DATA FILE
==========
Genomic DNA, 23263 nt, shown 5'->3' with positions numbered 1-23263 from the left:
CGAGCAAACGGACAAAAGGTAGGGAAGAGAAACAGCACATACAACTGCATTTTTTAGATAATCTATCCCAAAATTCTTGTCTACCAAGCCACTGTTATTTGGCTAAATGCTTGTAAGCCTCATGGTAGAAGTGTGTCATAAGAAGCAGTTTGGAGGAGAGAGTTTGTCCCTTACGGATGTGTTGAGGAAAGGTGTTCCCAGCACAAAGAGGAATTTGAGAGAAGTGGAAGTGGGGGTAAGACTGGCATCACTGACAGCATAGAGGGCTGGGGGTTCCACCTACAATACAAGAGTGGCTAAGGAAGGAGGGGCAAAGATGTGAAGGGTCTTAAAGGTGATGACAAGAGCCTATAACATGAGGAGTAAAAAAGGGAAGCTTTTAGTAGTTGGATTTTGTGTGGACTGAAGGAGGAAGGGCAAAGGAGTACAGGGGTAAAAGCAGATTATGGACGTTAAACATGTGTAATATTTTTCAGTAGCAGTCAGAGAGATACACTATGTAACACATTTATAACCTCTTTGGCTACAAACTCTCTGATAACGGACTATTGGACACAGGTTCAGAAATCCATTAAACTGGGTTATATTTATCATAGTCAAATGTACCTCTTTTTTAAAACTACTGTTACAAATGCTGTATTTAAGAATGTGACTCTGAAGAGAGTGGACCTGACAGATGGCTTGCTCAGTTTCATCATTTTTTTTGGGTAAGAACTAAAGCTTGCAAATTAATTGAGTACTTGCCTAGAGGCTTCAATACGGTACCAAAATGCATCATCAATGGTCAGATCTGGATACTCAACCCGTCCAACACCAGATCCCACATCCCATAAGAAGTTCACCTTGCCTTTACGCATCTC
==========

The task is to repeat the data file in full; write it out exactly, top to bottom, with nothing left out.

Genomic DNA, 23263 nt, shown 5'->3' with positions numbered 1-23263 from the left:
CGAGCAAACGGACAAAAGGTAGGGAAGAGAAACAGCACATACAACTGCATTTTTTAGATAATCTATCCCAAAATTCTTGTCTACCAAGCCACTGTTATTTGGCTAAATGCTTGTAAGCCTCATGGTAGAAGTGTGTCATAAGAAGCAGTTTGGAGGAGAGAGTTTGTCCCTTACGGATGTGTTGAGGAAAGGTGTTCCCAGCACAAAGAGGAATTTGAGAGAAGTGGAAGTGGGGGTAAGACTGGCATCACTGACAGCATAGAGGGCTGGGGGTTCCACCTACAATACAAGAGTGGCTAAGGAAGGAGGGGCAAAGATGTGAAGGGTCTTAAAGGTGATGACAAGAGCCTATAACATGAGGAGTAAAAAAGGGAAGCTTTTAGTAGTTGGATTTTGTGTGGACTGAAGGAGGAAGGGCAAAGGAGTACAGGGGTAAAAGCAGATTATGGACGTTAAACATGTGTAATATTTTTCAGTAGCAGTCAGAGAGATACACTATGTAACACATTTATAACCTCTTTGGCTACAAACTCTCTGATAACGGACTATTGGACACAGGTTCAGAAATCCATTAAACTGGGTTATATTTATCATAGTCAAATGTACCTCTTTTTTAAAACTACTGTTACAAATGCTGTATTTAAGAATGTGACTCTGAAGAGAGTGGACCTGACAGATGGCTTGCTCAGTTTCATCATTTTTTTTGGGTAAGAACTAAAGCTTGCAAATTAATTGAGTACTTGCCTAGAGGCTTCAATACGGTACCAAAATGCATCATCAATGGTCAGATCTGGATACTCAACCCGTCCAACACCAGATCCCACATCCCATAAGAAGTTCACCTTGCCTTTACGCATCTC